Jack Miller, in his book Outgrowing the Ingrown Church, makes a distinction between two types of prayer meetings: Maintenance and Frontline. Miller confesses to having led both kinds in churches he pastored.
Here is how Miller describes each:
The Maintenance meeting was largely designed to maintain the the existing life and ministry of our congregation. Believers came to be edified by a Bible study that took up most of the hour and to pray for the internal needs of the church. Expectancy seemed to be at a low ebb among the attenders, evidenced by the fact that none of us bothered to keep a record of prayers offered and answered. I also do not think that Christians came to this prayer meeting expecting to meet God in a life-changing encounter.”
“…The conception and format were designed more to preserve the status quo…”
In other words, Miller is saying that people came to the meeting, perhaps out of a sense of duty, and perhaps a sincere priority. They may have acknowledged that God was present because, afterall, God said he would be. But they were not in any way effected because of God’s presence. And the prayers offered were probably from the sick list, and for some generic “blessing” on various ministries and programs.
On the other hand,
“By contrast, people came to the Frontline prayer meeting to be changed. They discovered what Augustine had emphasized, that man’s chief need is to fellowship with God, to find fulfillment in Him, and to experience the abiding presence of Jesus. (Psalm 27.4; Psalm 36.7-9; John 14.18-23; John 15.1-10) So they came to be changed, and they were changed because Jesus kept his promise to be wherever two or three gather in his name. (Matthew 18.19-20) From him they received grace to confess and forsake their sins, to be touched with his compassion for the lost, and to go forth to ‘put feet on their prayers’ through witnessing by words and deeds of love.”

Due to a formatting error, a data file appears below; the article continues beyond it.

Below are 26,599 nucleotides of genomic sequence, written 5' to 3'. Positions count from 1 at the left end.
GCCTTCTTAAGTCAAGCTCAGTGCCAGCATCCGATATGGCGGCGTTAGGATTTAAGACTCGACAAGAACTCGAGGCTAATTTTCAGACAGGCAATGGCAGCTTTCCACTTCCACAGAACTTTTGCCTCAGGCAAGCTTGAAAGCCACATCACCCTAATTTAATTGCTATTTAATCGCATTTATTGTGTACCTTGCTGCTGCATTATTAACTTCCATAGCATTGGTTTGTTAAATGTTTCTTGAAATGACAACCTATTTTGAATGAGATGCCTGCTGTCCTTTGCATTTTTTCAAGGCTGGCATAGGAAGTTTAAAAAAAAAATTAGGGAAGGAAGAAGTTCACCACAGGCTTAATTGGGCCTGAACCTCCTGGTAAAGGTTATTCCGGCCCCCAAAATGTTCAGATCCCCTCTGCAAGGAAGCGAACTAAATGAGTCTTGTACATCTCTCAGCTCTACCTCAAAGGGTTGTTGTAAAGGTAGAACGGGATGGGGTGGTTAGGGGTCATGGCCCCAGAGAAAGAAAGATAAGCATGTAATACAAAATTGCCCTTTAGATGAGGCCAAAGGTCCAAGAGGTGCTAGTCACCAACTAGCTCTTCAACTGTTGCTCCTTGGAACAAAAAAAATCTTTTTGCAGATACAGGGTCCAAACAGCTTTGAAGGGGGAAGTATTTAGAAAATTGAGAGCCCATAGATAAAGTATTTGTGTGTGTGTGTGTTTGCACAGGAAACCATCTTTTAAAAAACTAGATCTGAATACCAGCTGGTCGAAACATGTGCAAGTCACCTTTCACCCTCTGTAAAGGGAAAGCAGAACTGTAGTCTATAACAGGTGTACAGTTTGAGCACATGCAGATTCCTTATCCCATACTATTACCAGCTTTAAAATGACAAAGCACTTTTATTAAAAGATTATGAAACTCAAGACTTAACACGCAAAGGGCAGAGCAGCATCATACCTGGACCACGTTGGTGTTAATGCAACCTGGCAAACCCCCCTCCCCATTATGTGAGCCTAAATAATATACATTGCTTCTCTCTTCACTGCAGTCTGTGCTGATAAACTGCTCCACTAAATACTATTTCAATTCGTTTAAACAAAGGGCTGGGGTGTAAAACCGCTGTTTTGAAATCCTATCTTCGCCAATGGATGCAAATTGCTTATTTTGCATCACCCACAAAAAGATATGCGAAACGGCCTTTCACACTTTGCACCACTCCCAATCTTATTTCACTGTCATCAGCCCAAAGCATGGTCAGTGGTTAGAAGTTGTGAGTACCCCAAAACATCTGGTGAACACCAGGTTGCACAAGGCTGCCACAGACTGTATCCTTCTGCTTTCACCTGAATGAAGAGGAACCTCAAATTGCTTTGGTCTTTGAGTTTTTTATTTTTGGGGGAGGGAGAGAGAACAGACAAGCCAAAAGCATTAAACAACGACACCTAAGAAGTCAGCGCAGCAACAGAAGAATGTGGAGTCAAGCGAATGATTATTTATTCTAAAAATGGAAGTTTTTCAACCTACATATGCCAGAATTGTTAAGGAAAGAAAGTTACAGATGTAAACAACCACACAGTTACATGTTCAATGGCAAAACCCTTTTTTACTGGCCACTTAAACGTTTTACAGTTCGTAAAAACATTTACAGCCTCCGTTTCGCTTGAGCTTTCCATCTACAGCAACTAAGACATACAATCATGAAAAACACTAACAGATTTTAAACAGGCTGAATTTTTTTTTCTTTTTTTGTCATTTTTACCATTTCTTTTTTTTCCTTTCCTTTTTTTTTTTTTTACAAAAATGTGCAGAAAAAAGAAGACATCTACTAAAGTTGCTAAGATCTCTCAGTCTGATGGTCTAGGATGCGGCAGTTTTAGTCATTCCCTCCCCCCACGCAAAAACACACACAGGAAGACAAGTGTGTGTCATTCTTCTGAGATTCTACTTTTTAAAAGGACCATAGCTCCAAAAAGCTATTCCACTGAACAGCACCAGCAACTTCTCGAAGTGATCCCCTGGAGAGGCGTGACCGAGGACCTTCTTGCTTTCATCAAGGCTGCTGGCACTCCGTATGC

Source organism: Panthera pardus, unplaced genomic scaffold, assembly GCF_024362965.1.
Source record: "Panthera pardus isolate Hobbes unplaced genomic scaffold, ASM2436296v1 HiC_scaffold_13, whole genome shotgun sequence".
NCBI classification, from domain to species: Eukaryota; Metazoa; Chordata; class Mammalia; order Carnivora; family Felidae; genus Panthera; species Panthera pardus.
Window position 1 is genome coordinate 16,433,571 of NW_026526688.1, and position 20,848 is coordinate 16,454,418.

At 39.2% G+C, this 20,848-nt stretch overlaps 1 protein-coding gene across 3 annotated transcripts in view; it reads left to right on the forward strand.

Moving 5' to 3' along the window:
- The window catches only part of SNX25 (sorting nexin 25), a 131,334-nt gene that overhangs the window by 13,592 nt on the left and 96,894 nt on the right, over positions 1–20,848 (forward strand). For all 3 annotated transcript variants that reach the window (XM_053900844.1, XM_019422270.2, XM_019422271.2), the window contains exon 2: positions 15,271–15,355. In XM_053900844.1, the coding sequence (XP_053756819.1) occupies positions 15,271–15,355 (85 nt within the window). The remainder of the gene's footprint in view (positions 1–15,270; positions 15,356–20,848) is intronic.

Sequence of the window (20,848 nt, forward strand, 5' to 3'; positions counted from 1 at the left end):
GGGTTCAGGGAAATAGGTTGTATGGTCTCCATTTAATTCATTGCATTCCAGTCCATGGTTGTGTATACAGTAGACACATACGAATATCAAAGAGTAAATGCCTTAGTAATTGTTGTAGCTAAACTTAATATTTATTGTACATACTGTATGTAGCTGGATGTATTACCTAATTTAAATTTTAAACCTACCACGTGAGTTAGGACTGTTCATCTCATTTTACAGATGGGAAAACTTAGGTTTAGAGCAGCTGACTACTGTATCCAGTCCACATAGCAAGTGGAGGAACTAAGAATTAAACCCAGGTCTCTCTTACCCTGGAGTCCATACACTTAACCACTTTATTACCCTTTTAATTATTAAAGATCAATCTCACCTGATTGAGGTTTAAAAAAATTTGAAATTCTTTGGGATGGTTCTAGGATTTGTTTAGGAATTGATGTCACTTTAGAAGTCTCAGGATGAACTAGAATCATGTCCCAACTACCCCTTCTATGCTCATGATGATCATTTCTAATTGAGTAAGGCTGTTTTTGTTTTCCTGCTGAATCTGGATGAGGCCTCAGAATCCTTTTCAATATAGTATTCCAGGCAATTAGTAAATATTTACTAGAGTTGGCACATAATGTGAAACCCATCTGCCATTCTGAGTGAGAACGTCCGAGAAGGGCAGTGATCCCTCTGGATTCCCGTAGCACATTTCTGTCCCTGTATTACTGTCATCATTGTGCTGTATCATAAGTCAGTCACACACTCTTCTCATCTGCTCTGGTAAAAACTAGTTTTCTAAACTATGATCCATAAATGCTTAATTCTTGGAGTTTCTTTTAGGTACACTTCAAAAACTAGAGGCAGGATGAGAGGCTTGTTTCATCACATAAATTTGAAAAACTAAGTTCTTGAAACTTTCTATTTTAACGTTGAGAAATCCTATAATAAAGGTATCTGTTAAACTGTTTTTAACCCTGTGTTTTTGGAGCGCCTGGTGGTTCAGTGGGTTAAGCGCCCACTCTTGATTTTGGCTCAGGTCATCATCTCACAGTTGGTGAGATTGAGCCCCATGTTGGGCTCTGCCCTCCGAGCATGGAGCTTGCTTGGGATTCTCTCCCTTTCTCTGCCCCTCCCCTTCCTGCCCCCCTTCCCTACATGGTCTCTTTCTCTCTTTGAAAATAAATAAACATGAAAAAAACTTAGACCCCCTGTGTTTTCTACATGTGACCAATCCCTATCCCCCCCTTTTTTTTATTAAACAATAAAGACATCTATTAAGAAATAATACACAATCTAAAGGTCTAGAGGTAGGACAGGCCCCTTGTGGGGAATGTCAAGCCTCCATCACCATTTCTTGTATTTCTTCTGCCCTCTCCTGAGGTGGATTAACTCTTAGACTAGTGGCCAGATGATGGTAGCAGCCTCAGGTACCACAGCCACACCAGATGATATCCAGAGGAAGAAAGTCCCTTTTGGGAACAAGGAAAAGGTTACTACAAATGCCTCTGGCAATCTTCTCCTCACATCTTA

“…The Frontline prayer assembly has a revolutionary purpose. The prayer of those who attend it is summarized in the words: ‘Thy Kingdom Come’. Their spirit imparted desire is to see the power of God’s kingdom revealed and to see the social segregation of the ‘turned-in’ church replaced by a welcoming community of faith and love.
Having spent most of his pastoral ministry leading the maintenance oriented church, and despearate to experience the presence of God, Miller “began to pray for the Spirit’s presence… with almost everything I did. I especially began to pray with shameless boldness for his working in our prayer meeting. I asked God to give us His Spirit that we would know how to pray, that our hearts would be surrendered to His missionary will, and that we would leave the prayer meeting freed of guilt and fear and ready to witness fearlessly for Christ.”
Frequently Miller asked God to visit the church and equip the people with three things:
1. His self-forgetting love for others.
2. his wisdom for praying specifically and intelligently
3. His boldness for prayer and risk-taking witness.
Miller says a Frontline Prayer Meeting itself becomes an expression of kingdom power when the following conditions are met:
A minimum of two or three believers gathered together to devote themsleves to prayer and confidently claim Jesus’ promise to be present with them. (Matthew 18.20; Acts 1.13-14; Acts 2.42)
2. Oneness of Purpose
A seeking of “agreement” (Matthew 18.19) or “one-mindedness” (Acts 1.14; Acts 2.1; Acts 4.24; Romans 15.5-6) on key subjects for prayer.
A humble but bold claiming of the authority of Jesus’ name in making requests of the Father. (Matthew 18.20; John 15.16; John 16.24)
A surrender to the will of Christ as revealed in the Great Commission, and a willingness to take “risks” in obeying that will. (Acts 1-4)
As our church, Walnut Hill Prebyterian, ventures into 40 Days of Prayer, on our journey toward becoming a House of Prayer, we would be wise to learn from Jack Miller’s insight and experience.
“Lord, be gracious to us, and shine your face upon us.”
2 thoughts on “Frontline Prayer”
Miller was a gentle prophet. You should read “A Faith Worth Sharing”. I named it as one of the top 3 books I read in 2008. Here is the link if you want to check it out:
Thanks for the commendation. I agree. I first read A Faith Worth Sharing a few years back. I think it is a great encouragement, especially to those who may be somewhat hesitant to share their faith with others.